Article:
Nearly a dozen bullets were fired in an exchange on Close Street one day in October 2011.
One of them grazed a man’s neck. Three others hit one of the alleged gunmen, who would later crash his car attempting to drive himself to the hospital.
A Schenectady County prosecutor told a jury Tuesday that the man hit three times was the main aggressor in the case, that he was trying to kill two others on the street that day.
The man’s defense attorney, however, suggested to the jury that police rushed to judgment, focusing quickly on her client to the exclusion of others on the street that day.
Standing trial is Michael Grafton, 41, of Brooklyn. He faces two counts of second-degree attempted murder and various lesser charges in the Oct. 9, 2011, shootout. Grafton was hit in the chest, torso and leg, but survived.
Prosecutor Peter Willis said Grafton showed up that day at the Close Street home of Rebecca Ferry, looking for a man named Calvin Jones. Ferry realized that Grafton had a gun and informed Jones, who grabbed his own gun. An argument ensued and Grafton opened fire on Jones. He missed, and Jones returned fire with greater accuracy.
“Every single piece of proof in this case will point to Mr. Grafton as the aggressor in this case,” Willis told the jury.
Jones, 25, was also arrested after the incident, originally on a high-level assault count. In September he pleaded guilty to a weapons count in exchange for up to eight years in state prison.
Prosecutors said then that they accepted Jones’ claim of self-defense in firing at Grafton. Self-defense is not a valid defense for illegally possessing a gun in the first place.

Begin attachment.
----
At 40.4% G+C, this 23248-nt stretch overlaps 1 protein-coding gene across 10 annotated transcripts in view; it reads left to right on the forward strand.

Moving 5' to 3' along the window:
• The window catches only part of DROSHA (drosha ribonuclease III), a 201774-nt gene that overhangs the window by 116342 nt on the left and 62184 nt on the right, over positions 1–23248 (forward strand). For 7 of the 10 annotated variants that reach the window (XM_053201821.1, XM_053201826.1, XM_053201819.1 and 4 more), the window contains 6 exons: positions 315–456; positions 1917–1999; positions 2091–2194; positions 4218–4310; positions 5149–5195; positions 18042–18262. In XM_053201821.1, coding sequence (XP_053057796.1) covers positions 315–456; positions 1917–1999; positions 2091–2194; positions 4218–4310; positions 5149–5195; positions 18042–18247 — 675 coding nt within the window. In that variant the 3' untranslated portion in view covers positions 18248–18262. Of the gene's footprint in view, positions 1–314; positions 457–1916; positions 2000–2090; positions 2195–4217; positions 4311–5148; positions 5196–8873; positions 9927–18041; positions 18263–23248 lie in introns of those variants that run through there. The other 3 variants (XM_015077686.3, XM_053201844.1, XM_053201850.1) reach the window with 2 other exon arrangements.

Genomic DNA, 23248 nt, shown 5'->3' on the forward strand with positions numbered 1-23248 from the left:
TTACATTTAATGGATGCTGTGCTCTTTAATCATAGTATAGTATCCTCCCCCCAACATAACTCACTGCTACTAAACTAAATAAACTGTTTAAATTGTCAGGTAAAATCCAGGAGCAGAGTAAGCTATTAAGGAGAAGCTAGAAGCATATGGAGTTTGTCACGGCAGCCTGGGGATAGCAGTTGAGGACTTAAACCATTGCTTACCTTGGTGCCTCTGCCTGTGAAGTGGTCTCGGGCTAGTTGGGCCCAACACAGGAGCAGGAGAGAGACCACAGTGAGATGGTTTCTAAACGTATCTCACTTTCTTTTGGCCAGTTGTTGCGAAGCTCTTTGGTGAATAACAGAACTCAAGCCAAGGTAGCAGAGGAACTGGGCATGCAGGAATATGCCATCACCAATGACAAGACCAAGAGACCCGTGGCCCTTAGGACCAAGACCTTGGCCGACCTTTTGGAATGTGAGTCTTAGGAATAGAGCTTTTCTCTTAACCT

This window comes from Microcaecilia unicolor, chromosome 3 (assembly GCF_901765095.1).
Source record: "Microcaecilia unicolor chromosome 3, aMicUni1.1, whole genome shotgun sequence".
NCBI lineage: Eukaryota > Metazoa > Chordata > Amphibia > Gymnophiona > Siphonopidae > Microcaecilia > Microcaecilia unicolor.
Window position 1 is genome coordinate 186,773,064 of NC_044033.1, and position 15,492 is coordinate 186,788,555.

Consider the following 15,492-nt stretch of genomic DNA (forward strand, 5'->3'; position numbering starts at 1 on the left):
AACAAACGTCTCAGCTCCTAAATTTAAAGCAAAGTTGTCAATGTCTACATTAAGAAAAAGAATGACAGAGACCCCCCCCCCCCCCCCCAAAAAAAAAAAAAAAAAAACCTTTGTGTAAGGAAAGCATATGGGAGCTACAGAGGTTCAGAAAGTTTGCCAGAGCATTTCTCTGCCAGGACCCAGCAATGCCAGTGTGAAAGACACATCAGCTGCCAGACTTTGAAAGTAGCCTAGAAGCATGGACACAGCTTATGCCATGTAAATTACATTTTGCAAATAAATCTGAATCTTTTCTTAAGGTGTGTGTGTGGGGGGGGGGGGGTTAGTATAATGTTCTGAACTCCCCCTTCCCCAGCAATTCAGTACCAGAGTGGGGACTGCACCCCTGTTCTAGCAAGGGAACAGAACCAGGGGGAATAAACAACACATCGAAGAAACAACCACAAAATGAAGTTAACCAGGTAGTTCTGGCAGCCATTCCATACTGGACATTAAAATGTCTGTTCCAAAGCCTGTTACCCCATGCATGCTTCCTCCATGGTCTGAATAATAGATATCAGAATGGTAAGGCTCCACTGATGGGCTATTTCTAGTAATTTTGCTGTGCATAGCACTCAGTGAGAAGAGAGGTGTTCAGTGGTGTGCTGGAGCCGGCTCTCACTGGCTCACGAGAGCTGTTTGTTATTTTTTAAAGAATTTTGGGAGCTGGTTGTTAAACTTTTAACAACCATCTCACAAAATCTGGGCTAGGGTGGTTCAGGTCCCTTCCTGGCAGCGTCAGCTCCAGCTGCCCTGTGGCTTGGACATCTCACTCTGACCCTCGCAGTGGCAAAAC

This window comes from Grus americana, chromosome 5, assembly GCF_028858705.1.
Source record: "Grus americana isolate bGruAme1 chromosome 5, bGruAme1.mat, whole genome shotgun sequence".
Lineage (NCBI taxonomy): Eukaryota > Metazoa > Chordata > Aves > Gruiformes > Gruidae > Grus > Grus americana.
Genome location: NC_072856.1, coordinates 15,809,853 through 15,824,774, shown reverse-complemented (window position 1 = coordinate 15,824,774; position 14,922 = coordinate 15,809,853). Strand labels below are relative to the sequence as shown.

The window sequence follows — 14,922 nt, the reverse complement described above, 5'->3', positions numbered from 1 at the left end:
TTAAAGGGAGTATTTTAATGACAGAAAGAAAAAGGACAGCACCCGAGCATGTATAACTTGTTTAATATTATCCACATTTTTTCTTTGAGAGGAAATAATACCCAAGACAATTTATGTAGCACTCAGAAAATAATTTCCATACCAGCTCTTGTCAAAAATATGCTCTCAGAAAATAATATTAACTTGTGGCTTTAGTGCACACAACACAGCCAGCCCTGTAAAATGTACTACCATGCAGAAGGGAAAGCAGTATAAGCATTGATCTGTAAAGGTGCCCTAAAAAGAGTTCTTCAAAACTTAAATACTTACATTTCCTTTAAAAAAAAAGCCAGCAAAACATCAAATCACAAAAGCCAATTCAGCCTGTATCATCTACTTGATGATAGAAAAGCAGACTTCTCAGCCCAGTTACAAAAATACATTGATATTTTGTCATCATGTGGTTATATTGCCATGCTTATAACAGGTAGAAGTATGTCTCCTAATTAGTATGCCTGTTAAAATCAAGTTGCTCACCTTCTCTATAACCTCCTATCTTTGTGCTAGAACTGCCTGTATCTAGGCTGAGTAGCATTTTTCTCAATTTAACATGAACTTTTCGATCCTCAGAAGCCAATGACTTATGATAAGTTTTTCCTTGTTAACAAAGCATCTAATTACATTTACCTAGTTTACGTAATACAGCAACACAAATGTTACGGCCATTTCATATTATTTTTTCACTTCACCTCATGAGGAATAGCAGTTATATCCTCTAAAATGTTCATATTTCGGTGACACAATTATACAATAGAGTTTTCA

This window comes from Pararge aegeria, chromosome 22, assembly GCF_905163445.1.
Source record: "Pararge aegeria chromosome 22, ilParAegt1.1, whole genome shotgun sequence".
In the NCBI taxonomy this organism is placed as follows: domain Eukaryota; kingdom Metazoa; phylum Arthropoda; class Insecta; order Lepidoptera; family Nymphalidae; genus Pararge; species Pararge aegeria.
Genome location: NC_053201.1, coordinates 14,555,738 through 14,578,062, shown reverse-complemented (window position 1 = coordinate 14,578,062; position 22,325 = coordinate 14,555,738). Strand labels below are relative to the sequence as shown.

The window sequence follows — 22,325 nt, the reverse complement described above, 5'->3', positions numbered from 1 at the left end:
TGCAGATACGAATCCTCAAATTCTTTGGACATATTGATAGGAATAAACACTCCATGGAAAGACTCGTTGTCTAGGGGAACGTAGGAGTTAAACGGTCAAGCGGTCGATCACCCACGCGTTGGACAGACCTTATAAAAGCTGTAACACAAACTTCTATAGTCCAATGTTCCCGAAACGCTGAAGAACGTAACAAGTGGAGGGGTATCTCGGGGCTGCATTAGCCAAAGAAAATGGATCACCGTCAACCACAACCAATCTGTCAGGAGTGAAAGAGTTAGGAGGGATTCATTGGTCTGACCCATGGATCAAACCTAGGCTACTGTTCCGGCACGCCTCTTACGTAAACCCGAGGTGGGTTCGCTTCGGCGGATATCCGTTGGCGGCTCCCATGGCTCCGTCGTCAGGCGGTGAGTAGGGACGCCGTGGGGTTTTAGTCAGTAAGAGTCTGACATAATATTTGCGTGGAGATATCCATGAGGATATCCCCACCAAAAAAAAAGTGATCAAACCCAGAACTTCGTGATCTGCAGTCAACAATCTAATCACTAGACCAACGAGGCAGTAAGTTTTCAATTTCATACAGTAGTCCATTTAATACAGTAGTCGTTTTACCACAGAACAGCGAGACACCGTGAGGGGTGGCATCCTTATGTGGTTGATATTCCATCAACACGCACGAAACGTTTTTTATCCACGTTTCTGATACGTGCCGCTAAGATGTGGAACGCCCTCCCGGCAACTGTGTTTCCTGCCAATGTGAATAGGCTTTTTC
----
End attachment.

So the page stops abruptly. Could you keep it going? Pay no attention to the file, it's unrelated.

The man grazed in the neck — Jones’ brother, Winston Halliburton, 18 — was also charged with a weapons count, to which he pleaded guilty in November.
Ferry was also arrested and charged with perjury. She later pleaded guilty to one count of first-degree perjury in exchange for probation.
Willis acknowledged Ferry’s perjury, but said the perjury was related to failing to tell investigators about Jones’ conduct. Her account of Grafton’s conduct never changed.
Grafton’s attorney Leah Walker-Casey did not go into details about her strategy in her own opening statement, noting that the defense doesn’t need to prove anything.
“But,” she said, “I will tell you there are things that will be proven to you, not by the people, but by the defense in this case” that will lead to a not-guilty verdict.
She said there will be inconsistencies between the various witnesses’ testimony, between their testimony and their prior statements, and between their testimony and the physical evidence.
The trial is before acting Schenectady County Court Judge Richard Giardino. It is expected to last into next week.